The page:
In the backwoods of Athens, Ohio, just up the quiet bends of Pomeroy Road, lies 40 acres of densely overgrown land that hasn’t been touched in 40 years. It’s covered in autumn olive and honeysuckle, highlighted with rocky ridges where damp land subsides a little more every year. The surrounding plots are dotted with the silent homes of Athens residents seeking a stiller life outside the town.
Vegetation on the land that is now nearly impenetrable was once an alfalfa field belonging to Lucian Spataro, a longtime business communications professor at Ohio University who farmed the property until the 1960s. Lucian raised a son named after himself on the land – a son who would later grow to receive his master’s and doctorate degrees from Ohio University in environmental studies, move west to found the University of Arizona’s sustainability program, become a manager in an investment firm, and run an online education company.
As a well-versed and successful businessman and educator in his prime, Lucian Spataro, Jr. seems an unlikely character to travel from Phoenix to Athens to buy an overgrown field with no road access. But when Spataro stands beneath the 20,000 pines he planted with his father in 1965, he sees not the ghost of an abandoned house, but a tack shop; not impossibly thick greenery, but an endless stretch of sanctuary for animals he holds dearly: horses.
This incredible vision brought Spataro to OHIO’s Voinovich School of Leadership and Public Affairs seeking innovators to help him build his dream of a new rescue, racing and tourism center nestled in Athens’s hills.
Just up the road from Spataro’s lot is Last Chance Corral, a non-profit dedicated to rehabilitating horses suffering from abuse, abandonment or who just need a transitional home. Last Chance’s facilities are limited in space and resources. Rather than let his father’s lot sell to a housing development, Spataro hopes to renovate the land as an extension of Last Chance at no cost to the non-profit. And he’s looking to generate innovation in this horse sanctuary from the faculty, professional staff and, especially, the students of the Voinovich School - he sees possibility in cross-campus pitch competitions, student interns and workers at the completed facilities, and graduate student leadership practicums.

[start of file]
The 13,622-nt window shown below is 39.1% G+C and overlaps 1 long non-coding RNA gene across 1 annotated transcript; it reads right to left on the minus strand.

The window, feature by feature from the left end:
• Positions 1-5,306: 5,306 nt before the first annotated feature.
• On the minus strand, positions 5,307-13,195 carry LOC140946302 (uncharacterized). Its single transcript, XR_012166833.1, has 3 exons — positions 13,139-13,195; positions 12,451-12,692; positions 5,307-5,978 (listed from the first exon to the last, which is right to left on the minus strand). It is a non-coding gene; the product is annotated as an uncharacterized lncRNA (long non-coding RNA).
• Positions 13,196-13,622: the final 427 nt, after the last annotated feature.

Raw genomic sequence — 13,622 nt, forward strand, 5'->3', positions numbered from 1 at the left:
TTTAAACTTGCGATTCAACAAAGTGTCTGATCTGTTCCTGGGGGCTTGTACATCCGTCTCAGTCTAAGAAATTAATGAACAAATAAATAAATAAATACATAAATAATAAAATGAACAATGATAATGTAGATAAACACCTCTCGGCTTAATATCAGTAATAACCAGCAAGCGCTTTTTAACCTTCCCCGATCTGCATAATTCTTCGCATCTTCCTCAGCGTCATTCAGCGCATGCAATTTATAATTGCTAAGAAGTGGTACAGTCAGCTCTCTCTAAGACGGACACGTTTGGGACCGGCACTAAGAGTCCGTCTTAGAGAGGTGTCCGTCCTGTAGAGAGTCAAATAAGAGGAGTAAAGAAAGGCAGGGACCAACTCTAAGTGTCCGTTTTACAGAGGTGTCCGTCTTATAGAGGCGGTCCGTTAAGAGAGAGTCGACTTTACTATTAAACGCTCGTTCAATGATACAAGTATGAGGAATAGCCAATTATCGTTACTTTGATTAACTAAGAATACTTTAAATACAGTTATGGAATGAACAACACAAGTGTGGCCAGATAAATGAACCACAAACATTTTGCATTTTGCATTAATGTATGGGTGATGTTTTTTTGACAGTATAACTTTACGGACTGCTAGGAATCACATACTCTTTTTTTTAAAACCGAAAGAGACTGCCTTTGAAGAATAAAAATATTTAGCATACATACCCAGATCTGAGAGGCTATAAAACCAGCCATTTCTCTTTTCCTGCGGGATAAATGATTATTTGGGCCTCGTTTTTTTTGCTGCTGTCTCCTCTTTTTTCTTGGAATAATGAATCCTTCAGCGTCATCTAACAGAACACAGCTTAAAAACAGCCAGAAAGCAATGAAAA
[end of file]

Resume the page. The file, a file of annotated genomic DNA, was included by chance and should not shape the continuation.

Spataro’s heart visibly melts with a horse’s muzzle in his hands. It’s no wonder – he rode across the entire United States on an eight-year-old Arabian in 1989 to raise money to combat rainforest destruction. His eclectic career has led him to become the President and CEO of the Joe Foss Institute, President and CEO of FlipSwitch, the Director of Sustainable Development at the University of Arizona, and much more – but his deepest passions have always been with the animal he’s loved since childhood.
Spataro’s diverse career has prepared him well to develop his father’s land. As a comfortable investor and company growth generator, he sees potential in several areas of the land: a training and endurance facility for Arabian racing; several trails and pastures; a therapy center for veterans and the disabled; a tack shop; an agricultural area; and a restaurant embracing the 30 Mile Meal concept popular in Athens. Once the sanctuary is more firmly established, he may open it to the public for riding opportunities.
“The more we can integrate assets on the land, the better we can generate a reliable and sustainable revenue stream. I want it to be sustainable from a financial non-profit standpoint and an ecological standpoint,” Spataro said.
Today, Voinovich School ecologists are evaluating the lot to safely work around sandstone, springs, different soil types and many invasive species. Mitigating for factors like land disturbance and hoof impact is part of a holistic care practice for Spataro’s environmentalist side. When the land is further cleared, opened, and evaluated in the coming year, Spataro plans to begin pulling students and personnel from other branches of the Voinovich School to create an interdisciplinary paradise for environmentalists, businesspeople and horse lovers alike.
“It will be interesting to see what the students design – I know they’re capable of doing all kinds of amazing things,” Spataro said. “I’m really looking forward to it – I think it will be a wonderful project, as a destination for Athens residents and for people who have horses as a big part of their lives.”
To learn more about Spataro’s progress on the Pomeroy Road horse sanctuary, stay current with the Voinovich School’s social media and news site, which will provide updates when Spataro travels from Phoenix to Athens throughout the years of the site’s development.